What is vestibular rehabilitation?
Vestibular rehabilitation (VR) consists of exercises to treat dizziness and balance problems. It is a very well established and accepted intervention for people suffering with balance and vestibular (inner ear) disorders.
Who performs vestibular rehabilitation?
Physiotherapists as well as some occupational therapists and audiologists perform vestibular rehabilitation. They are ideally suited based on their training in restoring function, balance, and strength through exercise. It is very important that the person administering the rehabilitation programme has experience and an interest in treating people with vestibular disorders for optimal results. Usually physiotherapists undergo postgraduate training in VR and join our professional network (ACPIVR).
How can I access vestibular rehabilitation?
Not all physiotherapy departments offer VR, and this will depend on your location. Most vestibular physiotherapists accept referrals from a primary care doctor (GP), ENT (Ear, Nose and Throat) doctor, or neurologist. Some may also accept self-referrals. You can talk to your GP about what services exist in your area and check our map of providers here.
When people are referred by their GP, the treating therapist may use their professional judgement as to whether additional testing or a referral to another specialist team is needed. A specialised centre usually consists of a combination of ENT, neurology, audiology and physiotherapists. An audiologist will often perform special hearing and balance tests of the inner ear. The doctor and/or therapist will obtain a full history and interpret the tests. A referral to a psychologist and/or psychiatrist may be needed if you have additional anxiety or depression associated with your condition.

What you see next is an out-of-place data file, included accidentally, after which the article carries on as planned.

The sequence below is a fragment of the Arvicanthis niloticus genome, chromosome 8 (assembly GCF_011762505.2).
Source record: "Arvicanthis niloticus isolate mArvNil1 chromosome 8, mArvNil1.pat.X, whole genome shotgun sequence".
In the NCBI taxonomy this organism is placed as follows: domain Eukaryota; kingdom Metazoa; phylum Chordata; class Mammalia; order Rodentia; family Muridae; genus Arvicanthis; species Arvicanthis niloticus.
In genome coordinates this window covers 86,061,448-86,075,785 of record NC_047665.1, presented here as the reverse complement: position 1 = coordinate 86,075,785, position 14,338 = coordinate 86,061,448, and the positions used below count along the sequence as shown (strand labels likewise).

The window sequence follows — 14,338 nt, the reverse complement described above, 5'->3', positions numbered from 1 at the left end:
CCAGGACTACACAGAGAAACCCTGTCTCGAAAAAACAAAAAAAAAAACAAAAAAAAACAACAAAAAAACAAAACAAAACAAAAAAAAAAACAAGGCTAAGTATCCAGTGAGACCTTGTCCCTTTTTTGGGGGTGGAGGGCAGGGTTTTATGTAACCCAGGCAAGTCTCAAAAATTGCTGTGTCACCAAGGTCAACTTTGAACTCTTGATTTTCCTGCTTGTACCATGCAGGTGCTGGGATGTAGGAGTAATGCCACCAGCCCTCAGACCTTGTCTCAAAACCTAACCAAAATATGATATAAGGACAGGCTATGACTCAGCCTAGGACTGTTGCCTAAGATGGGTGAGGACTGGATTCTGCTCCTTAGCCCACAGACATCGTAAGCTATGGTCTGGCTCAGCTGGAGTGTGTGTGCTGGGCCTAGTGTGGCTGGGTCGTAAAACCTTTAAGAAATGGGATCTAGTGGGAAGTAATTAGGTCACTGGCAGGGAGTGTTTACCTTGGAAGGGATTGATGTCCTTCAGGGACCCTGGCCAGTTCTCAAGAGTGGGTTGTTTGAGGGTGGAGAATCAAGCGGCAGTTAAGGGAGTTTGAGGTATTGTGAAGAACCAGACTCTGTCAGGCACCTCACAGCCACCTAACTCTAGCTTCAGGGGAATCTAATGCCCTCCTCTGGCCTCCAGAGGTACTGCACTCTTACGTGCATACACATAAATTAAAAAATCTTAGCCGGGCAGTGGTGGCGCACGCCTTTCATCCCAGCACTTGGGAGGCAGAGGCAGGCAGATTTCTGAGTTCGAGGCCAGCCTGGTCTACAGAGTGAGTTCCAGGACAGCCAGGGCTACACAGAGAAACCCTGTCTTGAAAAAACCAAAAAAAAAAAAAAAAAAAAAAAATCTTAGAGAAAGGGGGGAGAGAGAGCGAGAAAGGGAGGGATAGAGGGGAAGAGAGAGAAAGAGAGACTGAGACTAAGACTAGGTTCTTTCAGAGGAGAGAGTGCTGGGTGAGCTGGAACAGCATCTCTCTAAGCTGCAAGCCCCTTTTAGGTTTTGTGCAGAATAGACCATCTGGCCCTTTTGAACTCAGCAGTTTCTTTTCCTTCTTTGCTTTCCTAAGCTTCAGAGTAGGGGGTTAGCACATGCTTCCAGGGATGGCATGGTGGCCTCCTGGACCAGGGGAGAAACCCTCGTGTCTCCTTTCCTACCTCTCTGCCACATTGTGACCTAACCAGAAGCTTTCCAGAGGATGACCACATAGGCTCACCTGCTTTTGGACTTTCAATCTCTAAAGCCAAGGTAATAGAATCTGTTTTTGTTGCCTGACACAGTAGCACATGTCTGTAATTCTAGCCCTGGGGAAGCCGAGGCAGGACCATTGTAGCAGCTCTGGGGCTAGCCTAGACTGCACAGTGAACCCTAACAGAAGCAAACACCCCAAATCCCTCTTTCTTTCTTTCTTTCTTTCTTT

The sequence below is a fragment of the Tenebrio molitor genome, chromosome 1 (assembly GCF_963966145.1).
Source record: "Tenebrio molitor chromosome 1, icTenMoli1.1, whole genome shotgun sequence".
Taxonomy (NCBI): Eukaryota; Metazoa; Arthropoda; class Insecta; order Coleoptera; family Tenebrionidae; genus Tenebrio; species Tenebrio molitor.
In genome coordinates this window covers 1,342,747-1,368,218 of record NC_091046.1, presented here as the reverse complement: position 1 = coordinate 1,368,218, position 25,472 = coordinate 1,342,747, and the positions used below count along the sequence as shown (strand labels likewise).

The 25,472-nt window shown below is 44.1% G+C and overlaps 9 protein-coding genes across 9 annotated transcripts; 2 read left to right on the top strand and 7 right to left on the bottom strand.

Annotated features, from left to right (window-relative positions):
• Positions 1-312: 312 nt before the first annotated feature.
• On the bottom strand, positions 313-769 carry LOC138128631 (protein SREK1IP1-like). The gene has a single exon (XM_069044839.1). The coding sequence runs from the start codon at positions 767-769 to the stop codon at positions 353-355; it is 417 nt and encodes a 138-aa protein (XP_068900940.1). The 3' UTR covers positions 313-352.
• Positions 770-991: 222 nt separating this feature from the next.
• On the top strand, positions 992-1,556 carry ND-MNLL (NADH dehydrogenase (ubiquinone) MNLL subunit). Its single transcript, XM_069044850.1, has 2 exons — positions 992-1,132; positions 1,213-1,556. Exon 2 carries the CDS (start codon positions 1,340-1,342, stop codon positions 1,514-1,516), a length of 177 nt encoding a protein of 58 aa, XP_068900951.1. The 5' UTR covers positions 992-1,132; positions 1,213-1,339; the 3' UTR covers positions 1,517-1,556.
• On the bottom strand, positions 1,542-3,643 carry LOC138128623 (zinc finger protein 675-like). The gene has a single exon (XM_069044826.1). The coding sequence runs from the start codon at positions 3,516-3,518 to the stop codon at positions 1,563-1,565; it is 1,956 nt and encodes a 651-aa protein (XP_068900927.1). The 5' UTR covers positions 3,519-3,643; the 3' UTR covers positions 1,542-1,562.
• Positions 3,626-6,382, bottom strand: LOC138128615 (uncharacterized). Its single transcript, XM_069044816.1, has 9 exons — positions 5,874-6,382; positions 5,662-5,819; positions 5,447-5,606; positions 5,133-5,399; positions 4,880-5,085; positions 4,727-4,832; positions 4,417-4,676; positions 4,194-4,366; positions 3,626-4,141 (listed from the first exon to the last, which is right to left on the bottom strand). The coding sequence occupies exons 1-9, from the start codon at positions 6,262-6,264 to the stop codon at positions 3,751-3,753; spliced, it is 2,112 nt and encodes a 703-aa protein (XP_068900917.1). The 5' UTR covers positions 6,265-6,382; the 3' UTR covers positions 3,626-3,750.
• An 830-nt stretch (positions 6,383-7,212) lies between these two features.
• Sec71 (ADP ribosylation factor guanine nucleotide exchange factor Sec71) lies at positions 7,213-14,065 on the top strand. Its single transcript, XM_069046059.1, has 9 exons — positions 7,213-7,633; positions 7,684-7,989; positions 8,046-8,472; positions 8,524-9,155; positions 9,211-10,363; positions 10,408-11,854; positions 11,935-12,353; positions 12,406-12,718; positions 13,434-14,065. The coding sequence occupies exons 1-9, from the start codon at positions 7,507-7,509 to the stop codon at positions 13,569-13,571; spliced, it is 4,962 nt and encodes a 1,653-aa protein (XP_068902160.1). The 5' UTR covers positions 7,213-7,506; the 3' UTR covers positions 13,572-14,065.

Who can benefit from vestibular rehabilitation?
People with inner ear (vestibular) and central (brain) disorders can be helped with VR. Many people experience very real symptoms of dizziness and balance disturbance due to a problem with the function (or dynamics) of the balance system, and not due to a structural vestibular or neurological disease. These symptoms have many different names but are often described as ‘functional disorders’. Symptoms like these can also improve with VR.
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What factors are related to recovery?
The degree to which people improve depends on their diagnosis, medication use or non-use, other health problems, motivation, family support plus other psychological factors. There is evidence that suggests that an individualised exercise programme is better than a generic exercise programme.
What can I expect from a vestibular physiotherapist?
Most therapists will start by asking you lots of questions to obtain a thorough history considering the initial onset and course of your condition. Then they evaluate eye and head movements, and screen for the presence of Benign Paroxysmal Positional Vertigo (BPPV). A comprehensive evaluation of standing and walking balance is then performed. Your individual goals and expectations of treatment can then be determined.
Based on the findings from the examination, a home exercise programme (HEP) is usually developed. The length of time seen, and number of visits needed to improve can vary. Most of the improvement occurs due to the performance of the HEP, because you will have more time at home to practice compared with in the clinic, so it is very important to follow the therapist’s recommendations. During follow-up visits, the physiotherapist may decide to update the HEP based on your symptoms and progress with the exercises.
The frequency of visits can vary, and duration of VR can last from as little as 1 to 2 weeks to several months. Most physiotherapists offer appointments lasting between 30 minutes and one hour. Your symptoms largely dictate how long the exercises last. People with dizziness can get worse if they are prescribed exercises that are too advanced, so it is important to work with your physiotherapist to make sure they are appropriate for your condition and stage of recovery.